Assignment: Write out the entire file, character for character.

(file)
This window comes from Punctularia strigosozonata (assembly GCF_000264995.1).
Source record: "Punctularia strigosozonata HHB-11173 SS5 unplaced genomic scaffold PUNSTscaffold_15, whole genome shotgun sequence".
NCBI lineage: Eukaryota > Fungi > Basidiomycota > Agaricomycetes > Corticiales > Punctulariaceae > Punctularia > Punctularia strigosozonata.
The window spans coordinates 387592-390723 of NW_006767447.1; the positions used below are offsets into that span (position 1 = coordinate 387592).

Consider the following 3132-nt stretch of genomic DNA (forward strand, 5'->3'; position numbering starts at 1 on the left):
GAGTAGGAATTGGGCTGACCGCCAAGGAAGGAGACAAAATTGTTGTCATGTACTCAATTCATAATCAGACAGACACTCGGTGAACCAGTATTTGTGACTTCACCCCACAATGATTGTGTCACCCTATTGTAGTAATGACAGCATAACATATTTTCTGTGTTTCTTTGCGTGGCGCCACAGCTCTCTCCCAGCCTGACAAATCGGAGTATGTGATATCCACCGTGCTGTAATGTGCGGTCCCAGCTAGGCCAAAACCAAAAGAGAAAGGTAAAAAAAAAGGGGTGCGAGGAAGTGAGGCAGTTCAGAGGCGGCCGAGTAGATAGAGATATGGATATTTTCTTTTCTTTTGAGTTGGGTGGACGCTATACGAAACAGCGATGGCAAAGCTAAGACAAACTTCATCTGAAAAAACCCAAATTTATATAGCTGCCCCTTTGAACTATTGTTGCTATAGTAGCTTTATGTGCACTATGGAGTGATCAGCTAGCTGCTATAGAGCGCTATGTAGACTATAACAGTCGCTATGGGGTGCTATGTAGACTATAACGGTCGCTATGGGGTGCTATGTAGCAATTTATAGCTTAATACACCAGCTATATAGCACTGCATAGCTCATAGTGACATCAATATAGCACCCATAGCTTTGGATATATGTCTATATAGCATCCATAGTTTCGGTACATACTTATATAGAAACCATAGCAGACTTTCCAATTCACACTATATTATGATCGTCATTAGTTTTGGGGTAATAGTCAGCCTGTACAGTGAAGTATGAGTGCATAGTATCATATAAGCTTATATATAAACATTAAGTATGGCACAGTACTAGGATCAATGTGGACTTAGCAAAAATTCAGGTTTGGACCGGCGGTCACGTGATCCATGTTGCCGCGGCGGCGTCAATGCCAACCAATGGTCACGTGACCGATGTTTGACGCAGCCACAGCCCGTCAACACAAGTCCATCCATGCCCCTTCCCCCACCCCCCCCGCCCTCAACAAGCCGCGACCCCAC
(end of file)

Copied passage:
This window comes from Punctularia strigosozonata (assembly GCF_000264995.1).
Source record: "Punctularia strigosozonata HHB-11173 SS5 unplaced genomic scaffold PUNSTscaffold_15, whole genome shotgun sequence".
NCBI lineage: Eukaryota > Fungi > Basidiomycota > Agaricomycetes > Corticiales > Punctulariaceae > Punctularia > Punctularia strigosozonata.
The window spans coordinates 387592-390723 of NW_006767447.1; the positions used below are offsets into that span (position 1 = coordinate 387592).

Consider the following 3132-nt stretch of genomic DNA (forward strand, 5'->3'; position numbering starts at 1 on the left):
GAGTAGGAATTGGGCTGACCGCCAAGGAAGGAGACAAAATTGTTGTCATGTACTCAATTCATAATCAGACAGACACTCGGTGAACCAGTATTTGTGACTTCACCCCACAATGATTGTGTCACCCTATTGTAGTAATGACAGCATAACATATTTTCTGTGTTTCTTTGCGTGGCGCCACAGCTCTCTCCCAGCCTGACAAATCGGAGTATGTGATATCCACCGTGCTGTAATGTGCGGTCCCAGCTAGGCCAAAACCAAAAGAGAAAGGTAAAAAAAAAGGGGTGCGAGGAAGTGAGGCAGTTCAGAGGCGGCCGAGTAGATAGAGATATGGATATTTTCTTTTCTTTTGAGTTGGGTGGACGCTATACGAAACAGCGATGGCAAAGCTAAGACAAACTTCATCTGAAAAAACCCAAATTTATATAGCTGCCCCTTTGAACTATTGTTGCTATAGTAGCTTTATGTGCACTATGGAGTGATCAGCTAGCTGCTATAGAGCGCTATGTAGACTATAACAGTCGCTATGGGGTGCTATGTAGACTATAACGGTCGCTATGGGGTGCTATGTAGCAATTTATAGCTTAATACACCAGCTATATAGCACTGCATAGCTCATAGTGACATCAATATAGCACCCATAGCTTTGGATATATGTCTATATAGCATCCATAGTTTCGGTACATACTTATATAGAAACCATAGCAGACTTTCCAATTCACACTATATTATGATCGTCATTAGTTTTGGGGTAATAGTCAGCCTGTACAGTGAAGTATGAGTGCATAGTATCATATAAGCTTATATATAAACATTAAGTATGGCACAGTACTAGGATCAATGTGGACTTAGCAAAAATTCAGGTTTGGACCGGCGGTCACGTGATCCATGTTGCCGCGGCGGCGTCAATGCCAACCAATGGTCACGTGACCGATGTTTGACGCAGCCACAGCCCGTCAACACAAGTCCATCCATGCCCCTTCCCCCACCCCCCCCGCCCTCAACAAGCCGCGACCCCAC